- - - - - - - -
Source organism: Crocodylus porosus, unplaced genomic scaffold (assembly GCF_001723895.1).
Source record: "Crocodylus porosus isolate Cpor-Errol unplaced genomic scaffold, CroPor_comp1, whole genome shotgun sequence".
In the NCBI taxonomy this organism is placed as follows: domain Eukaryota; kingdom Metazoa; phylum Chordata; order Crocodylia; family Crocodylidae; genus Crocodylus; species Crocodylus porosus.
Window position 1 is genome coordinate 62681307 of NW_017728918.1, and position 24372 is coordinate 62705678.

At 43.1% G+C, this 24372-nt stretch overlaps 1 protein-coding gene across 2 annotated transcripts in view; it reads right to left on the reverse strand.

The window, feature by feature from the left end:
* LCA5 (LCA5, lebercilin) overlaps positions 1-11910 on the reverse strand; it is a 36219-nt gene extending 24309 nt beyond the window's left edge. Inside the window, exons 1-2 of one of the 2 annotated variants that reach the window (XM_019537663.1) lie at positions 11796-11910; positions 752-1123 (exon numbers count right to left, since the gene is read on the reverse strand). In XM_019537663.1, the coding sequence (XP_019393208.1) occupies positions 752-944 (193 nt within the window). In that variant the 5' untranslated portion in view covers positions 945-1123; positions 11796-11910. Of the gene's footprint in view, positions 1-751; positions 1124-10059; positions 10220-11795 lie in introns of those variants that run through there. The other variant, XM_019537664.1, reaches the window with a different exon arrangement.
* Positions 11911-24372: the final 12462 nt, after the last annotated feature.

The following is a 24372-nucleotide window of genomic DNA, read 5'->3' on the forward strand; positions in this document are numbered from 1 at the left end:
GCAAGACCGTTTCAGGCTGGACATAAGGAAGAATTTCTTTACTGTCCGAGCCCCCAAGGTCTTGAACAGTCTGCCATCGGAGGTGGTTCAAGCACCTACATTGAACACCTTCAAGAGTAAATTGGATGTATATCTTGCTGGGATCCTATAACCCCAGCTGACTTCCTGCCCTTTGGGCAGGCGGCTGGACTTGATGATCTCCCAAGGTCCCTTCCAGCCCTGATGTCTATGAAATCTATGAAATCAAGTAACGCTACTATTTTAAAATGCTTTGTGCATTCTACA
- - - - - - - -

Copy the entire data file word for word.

Source organism: Crocodylus porosus, unplaced genomic scaffold (assembly GCF_001723895.1).
Source record: "Crocodylus porosus isolate Cpor-Errol unplaced genomic scaffold, CroPor_comp1, whole genome shotgun sequence".
In the NCBI taxonomy this organism is placed as follows: domain Eukaryota; kingdom Metazoa; phylum Chordata; order Crocodylia; family Crocodylidae; genus Crocodylus; species Crocodylus porosus.
Window position 1 is genome coordinate 62681307 of NW_017728918.1, and position 24372 is coordinate 62705678.

At 43.1% G+C, this 24372-nt stretch overlaps 1 protein-coding gene across 2 annotated transcripts in view; it reads right to left on the reverse strand.

The window, feature by feature from the left end:
* LCA5 (LCA5, lebercilin) overlaps positions 1-11910 on the reverse strand; it is a 36219-nt gene extending 24309 nt beyond the window's left edge. Inside the window, exons 1-2 of one of the 2 annotated variants that reach the window (XM_019537663.1) lie at positions 11796-11910; positions 752-1123 (exon numbers count right to left, since the gene is read on the reverse strand). In XM_019537663.1, the coding sequence (XP_019393208.1) occupies positions 752-944 (193 nt within the window). In that variant the 5' untranslated portion in view covers positions 945-1123; positions 11796-11910. Of the gene's footprint in view, positions 1-751; positions 1124-10059; positions 10220-11795 lie in introns of those variants that run through there. The other variant, XM_019537664.1, reaches the window with a different exon arrangement.
* Positions 11911-24372: the final 12462 nt, after the last annotated feature.

The following is a 24372-nucleotide window of genomic DNA, read 5'->3' on the forward strand; positions in this document are numbered from 1 at the left end:
GCAAGACCGTTTCAGGCTGGACATAAGGAAGAATTTCTTTACTGTCCGAGCCCCCAAGGTCTTGAACAGTCTGCCATCGGAGGTGGTTCAAGCACCTACATTGAACACCTTCAAGAGTAAATTGGATGTATATCTTGCTGGGATCCTATAACCCCAGCTGACTTCCTGCCCTTTGGGCAGGCGGCTGGACTTGATGATCTCCCAAGGTCCCTTCCAGCCCTGATGTCTATGAAATCTATGAAATCAAGTAACGCTACTATTTTAAAATGCTTTGTGCATTCTACA